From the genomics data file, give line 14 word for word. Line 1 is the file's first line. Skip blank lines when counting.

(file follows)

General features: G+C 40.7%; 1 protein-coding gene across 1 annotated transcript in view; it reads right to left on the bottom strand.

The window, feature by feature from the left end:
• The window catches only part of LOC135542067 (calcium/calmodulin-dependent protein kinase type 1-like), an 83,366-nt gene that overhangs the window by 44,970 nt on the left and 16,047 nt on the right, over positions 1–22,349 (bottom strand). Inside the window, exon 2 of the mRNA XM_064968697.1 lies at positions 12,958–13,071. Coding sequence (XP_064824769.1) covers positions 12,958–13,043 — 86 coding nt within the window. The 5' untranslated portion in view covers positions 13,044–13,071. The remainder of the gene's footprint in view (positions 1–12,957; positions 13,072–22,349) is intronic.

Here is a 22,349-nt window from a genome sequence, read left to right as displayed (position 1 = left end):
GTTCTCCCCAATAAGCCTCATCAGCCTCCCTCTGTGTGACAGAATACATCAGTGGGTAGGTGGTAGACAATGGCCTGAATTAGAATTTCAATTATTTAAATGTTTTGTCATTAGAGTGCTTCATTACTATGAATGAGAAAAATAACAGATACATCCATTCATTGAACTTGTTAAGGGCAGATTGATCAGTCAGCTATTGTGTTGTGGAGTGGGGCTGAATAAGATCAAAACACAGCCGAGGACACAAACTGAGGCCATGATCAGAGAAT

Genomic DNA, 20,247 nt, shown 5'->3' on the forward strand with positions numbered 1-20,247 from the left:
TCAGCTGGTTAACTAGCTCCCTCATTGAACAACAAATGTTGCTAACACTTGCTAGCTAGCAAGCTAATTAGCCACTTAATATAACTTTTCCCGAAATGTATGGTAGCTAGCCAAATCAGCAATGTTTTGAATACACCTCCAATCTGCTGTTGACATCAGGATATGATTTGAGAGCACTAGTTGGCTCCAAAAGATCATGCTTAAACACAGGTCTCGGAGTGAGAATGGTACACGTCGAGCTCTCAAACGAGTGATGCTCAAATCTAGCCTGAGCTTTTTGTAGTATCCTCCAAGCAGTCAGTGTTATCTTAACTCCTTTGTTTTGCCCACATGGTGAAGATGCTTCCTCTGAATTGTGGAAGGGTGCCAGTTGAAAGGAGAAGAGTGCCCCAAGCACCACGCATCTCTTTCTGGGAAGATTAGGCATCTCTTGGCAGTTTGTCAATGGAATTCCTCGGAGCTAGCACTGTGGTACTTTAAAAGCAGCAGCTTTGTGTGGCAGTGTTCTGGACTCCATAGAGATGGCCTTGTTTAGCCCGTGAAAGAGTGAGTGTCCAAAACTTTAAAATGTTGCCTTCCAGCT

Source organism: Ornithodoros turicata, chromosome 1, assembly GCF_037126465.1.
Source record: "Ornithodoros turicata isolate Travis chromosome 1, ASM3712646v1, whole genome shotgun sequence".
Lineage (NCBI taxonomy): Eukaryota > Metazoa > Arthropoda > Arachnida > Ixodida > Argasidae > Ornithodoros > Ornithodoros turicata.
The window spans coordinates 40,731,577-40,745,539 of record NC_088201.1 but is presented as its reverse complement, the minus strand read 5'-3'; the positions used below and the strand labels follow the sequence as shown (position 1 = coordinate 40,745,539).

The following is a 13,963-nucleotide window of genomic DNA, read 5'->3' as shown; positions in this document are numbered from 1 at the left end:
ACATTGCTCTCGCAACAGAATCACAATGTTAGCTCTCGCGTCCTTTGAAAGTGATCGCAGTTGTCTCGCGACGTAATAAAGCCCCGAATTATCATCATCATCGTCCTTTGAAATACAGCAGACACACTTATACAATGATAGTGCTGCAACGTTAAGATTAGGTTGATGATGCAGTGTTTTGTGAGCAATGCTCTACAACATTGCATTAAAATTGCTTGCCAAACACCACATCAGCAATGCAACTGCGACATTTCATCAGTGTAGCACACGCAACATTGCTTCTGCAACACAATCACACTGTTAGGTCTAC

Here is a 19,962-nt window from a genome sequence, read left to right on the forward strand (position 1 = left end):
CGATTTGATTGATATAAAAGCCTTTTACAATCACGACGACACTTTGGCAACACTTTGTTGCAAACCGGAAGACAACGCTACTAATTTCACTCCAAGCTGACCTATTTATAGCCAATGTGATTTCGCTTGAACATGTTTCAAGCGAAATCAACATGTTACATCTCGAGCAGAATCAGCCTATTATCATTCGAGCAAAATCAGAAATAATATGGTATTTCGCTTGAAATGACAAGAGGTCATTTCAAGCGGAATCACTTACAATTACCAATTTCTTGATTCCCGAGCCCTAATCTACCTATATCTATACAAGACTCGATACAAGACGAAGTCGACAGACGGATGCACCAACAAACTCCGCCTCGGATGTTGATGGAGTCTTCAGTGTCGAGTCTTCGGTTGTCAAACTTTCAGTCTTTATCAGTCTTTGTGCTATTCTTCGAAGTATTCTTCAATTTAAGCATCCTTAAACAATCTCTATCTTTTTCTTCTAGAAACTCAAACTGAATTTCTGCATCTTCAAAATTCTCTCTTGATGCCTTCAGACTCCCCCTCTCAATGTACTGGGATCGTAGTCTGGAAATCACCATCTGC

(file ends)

Here is a 19,962-nt window from a genome sequence, read left to right on the forward strand (position 1 = left end):